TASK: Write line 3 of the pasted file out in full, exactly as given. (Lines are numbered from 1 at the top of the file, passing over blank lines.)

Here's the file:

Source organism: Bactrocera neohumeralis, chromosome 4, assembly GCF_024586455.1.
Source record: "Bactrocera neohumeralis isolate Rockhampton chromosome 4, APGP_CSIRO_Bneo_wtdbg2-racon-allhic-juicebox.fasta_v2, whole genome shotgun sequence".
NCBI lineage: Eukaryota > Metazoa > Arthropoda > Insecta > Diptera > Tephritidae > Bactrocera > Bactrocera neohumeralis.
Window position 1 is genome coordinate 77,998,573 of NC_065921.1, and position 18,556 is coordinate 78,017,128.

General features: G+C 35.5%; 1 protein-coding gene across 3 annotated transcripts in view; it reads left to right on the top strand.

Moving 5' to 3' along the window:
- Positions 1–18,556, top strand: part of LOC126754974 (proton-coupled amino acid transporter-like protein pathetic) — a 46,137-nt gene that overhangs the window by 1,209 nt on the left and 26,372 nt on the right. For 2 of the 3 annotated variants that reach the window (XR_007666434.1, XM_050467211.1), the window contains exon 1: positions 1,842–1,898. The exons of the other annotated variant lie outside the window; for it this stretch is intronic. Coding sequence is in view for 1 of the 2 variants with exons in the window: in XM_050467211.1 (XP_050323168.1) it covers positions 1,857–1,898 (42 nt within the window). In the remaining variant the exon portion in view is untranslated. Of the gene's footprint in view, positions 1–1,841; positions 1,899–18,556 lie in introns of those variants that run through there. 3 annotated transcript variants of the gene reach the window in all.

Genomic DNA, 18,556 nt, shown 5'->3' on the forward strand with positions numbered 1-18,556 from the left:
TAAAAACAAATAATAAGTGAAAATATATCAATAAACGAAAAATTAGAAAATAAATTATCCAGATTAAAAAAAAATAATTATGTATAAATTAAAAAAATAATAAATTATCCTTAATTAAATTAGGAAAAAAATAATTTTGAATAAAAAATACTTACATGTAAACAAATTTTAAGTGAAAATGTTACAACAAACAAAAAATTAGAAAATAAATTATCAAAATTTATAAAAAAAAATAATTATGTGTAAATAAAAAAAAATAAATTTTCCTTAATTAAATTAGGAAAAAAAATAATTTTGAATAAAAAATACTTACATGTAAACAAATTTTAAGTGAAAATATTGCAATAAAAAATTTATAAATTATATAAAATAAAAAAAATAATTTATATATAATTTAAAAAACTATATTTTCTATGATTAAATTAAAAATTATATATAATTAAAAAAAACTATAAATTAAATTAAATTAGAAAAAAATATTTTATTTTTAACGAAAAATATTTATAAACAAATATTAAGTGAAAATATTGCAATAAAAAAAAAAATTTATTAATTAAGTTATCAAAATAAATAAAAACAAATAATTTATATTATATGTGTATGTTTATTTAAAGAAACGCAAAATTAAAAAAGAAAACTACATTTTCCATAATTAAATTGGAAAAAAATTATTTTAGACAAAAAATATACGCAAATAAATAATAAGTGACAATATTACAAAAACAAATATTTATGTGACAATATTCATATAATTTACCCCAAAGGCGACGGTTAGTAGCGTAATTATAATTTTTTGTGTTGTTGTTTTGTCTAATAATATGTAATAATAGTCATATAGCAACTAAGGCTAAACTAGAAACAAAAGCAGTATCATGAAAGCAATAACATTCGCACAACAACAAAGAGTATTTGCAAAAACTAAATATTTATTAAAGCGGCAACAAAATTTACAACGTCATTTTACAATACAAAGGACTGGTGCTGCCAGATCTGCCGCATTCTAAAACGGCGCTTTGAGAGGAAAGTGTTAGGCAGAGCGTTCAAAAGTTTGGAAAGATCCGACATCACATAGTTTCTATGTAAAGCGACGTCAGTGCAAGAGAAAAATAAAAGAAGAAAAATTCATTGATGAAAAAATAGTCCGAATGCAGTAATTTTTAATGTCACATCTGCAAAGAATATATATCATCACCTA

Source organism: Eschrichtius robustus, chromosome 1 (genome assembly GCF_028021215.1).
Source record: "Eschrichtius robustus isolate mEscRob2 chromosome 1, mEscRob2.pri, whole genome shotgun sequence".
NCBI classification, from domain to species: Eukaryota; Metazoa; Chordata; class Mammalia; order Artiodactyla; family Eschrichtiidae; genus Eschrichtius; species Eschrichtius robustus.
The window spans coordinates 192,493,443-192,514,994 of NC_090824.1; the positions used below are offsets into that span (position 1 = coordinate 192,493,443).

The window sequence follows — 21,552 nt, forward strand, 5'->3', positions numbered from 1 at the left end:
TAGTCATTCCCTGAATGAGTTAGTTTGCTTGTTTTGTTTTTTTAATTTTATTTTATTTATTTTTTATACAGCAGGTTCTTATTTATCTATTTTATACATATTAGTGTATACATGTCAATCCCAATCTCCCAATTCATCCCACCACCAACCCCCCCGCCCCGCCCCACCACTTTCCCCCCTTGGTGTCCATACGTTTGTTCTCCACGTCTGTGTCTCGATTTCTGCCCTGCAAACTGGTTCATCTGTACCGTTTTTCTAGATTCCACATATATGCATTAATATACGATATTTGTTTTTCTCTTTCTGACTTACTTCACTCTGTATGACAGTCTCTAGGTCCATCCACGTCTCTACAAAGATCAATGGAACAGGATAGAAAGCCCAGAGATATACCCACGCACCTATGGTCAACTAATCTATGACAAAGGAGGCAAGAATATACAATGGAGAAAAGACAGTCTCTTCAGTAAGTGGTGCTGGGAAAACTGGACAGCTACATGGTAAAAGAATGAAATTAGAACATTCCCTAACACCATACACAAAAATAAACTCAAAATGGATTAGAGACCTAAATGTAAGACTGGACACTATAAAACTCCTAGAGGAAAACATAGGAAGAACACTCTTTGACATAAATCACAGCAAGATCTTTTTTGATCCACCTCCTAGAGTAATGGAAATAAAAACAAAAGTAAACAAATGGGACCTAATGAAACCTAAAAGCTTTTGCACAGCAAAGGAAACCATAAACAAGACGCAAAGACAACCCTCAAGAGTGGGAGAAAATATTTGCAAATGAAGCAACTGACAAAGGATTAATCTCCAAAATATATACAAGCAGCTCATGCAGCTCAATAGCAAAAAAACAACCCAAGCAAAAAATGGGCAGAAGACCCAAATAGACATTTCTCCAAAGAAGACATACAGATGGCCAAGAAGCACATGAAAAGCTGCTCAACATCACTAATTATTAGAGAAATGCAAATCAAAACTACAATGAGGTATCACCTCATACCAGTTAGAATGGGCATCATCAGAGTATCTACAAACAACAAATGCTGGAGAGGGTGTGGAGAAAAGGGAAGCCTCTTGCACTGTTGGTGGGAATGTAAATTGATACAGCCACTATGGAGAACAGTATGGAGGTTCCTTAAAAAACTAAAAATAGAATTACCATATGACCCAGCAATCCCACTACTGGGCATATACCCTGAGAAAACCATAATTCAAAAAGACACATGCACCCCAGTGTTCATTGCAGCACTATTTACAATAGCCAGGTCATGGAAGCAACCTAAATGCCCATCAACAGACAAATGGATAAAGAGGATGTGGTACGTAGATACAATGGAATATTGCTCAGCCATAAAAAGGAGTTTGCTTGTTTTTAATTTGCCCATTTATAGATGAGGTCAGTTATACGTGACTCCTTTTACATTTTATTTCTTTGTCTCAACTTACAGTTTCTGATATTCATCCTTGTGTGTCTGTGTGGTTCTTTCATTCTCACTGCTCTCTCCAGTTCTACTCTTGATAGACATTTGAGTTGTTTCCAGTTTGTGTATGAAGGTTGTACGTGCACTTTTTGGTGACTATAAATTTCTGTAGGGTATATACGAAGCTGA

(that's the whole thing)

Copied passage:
NCBI lineage: Eukaryota > Metazoa > Arthropoda > Insecta > Diptera > Tephritidae > Bactrocera > Bactrocera neohumeralis.